<cpu>
      <arch>x86_64</arch>
      <model>core2duo</model>
      <topology sockets='1' cores='4' threads='1'/>
      <feature name='lahf_lm'/>
      <feature name='sse4.1'/>
      <feature name='xtpr'/>
      <feature name='cx16'/>
      <feature name='tm2'/>
      <feature name='est'/>
      <feature name='vmx'/>
      <feature name='ds_cpl'/>
      <feature name='pbe'/>
      <feature name='tm'/>
      <feature name='ht'/>
      <feature name='ss'/>
      <feature name='acpi'/>
      <feature name='ds'/>
    </cpu>
The reduced content was stored in a file named virsh-caps-workstation-cpu-only.xml and the virsh cpu-compare command can be executed using this file:
virsh cpu-compare virsh-caps-workstation-cpu-only.xml
Host CPU is a superset of CPU described in virsh-caps-workstation-cpu-only.xml
As seen in this output, libvirt is correctly reporting the CPUs are not strictly compatible, because there are several features in the server CPU that are missing in the workstation CPU. To be able to migrate between the workstation and the server, it will be necessary to mask out some features, but to determine which ones, libvirt provides an API for this, shown via the virsh cpu-baseline command:
# virsh cpu-baseline virsh-cap-weybridge-strictly-cpu-only.xml
<cpu match='exact'>
  <model>Penryn</model>
  <feature policy='require' name='xtpr'/>
  <feature policy='require' name='tm2'/>
  <feature policy='require' name='est'/>
  <feature policy='require' name='vmx'/>
  <feature policy='require' name='ds_cpl'/>
  <feature policy='require' name='monitor'/>
  <feature policy='require' name='pbe'/>
  <feature policy='require' name='tm'/>
  <feature policy='require' name='ht'/>
  <feature policy='require' name='ss'/>
  <feature policy='require' name='acpi'/>
  <feature policy='require' name='ds'/>
  <feature policy='require' name='vme'/>
</cpu>
Similarly, if the two <cpu>...</cpu> elements are put into a single file named both-cpus.xml, the following command would generate the same result:
 # virsh cpu-baseline both-cpus.xml
In this case, libvirt has determined that in order to safely migrate a guest between the workstation and the server, it is necessary to mask out 3 features from the XML description for the server, and 3 features from the XML description for the workstation.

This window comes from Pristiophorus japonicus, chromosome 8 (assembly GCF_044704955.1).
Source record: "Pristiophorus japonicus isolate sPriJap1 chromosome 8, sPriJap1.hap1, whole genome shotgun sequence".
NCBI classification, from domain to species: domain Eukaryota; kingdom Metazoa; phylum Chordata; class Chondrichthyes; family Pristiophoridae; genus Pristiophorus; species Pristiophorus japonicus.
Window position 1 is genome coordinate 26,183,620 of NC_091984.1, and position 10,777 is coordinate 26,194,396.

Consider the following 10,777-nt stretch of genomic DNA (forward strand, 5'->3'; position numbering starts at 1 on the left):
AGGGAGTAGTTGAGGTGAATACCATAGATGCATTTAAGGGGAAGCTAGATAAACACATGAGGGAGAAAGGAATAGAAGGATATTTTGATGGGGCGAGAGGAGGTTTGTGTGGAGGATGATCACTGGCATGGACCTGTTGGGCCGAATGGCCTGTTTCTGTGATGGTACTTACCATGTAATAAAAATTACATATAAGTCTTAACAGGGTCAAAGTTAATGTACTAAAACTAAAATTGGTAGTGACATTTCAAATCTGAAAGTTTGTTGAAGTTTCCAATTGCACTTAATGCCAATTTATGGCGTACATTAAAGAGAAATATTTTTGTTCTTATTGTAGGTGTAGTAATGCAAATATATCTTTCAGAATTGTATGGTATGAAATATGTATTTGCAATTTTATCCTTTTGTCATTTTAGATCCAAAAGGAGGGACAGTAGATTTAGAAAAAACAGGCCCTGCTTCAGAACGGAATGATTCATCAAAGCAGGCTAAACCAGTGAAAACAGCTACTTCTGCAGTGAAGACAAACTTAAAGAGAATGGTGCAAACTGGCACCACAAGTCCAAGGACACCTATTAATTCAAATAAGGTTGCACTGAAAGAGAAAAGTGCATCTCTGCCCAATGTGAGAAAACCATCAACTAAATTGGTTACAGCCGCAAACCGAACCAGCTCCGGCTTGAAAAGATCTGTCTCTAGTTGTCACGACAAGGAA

15.13.4. Configuring the guest CPU model

For simple defaults, the guest CPU configuration accepts the same basic XML representation as the host capabilities XML exposes. In other words, the XML from the cpu-baseline virsh command can now be copied directly into the guest XML at the top level under the <domain> element. As the observant reader will have noticed from the previous XML snippet, there are a few extra attributes available when describing a CPU in the guest XML. These can mostly be ignored, but for the curious here is a quick description of what they do. The top level <cpu> element has an attribute called match with possible values of:
  • match='minimum' - the host CPU must have at least the CPU features described in the guest XML. If the host has additional features beyond the guest configuration, these will also be exposed to the guest.
  • match='exact' - the host CPU must have at least the CPU features described in the guest XML. If the host has additional features beyond the guest configuration, these will be masked out from the guest.
  • match='strict' - the host CPU must have exactly the same CPU features described in the guest XML.
The next enhancement is that the <feature> elements can each have an extra 'policy' attribute with possible values of:
  • policy='force' - expose the feature to the guest even if the host does not have it. This is usually only useful in the case of software emulation.
  • policy='require' - expose the feature to the guest and fail if the host does not have it. This is the sensible default.
  • policy='optional' - expose the feature to the guest if it happens to support it.
  • policy='disable' - if the host has this feature, then hide it from the guest.
  • policy='forbid' - if the host has this feature, then fail and refuse to start the guest.
The 'forbid' policy is for a niche scenario where an incorrectly functioning application will try to use a feature even if it is not in the CPUID mask, and you wish to prevent accidentally running the guest on a host with that feature. The 'optional' policy has special behavior with respect to migration. When the guest is initially started the flag is optional, but when the guest is live migrated, this policy turns into 'require', since you cannot have features disappearing across migration.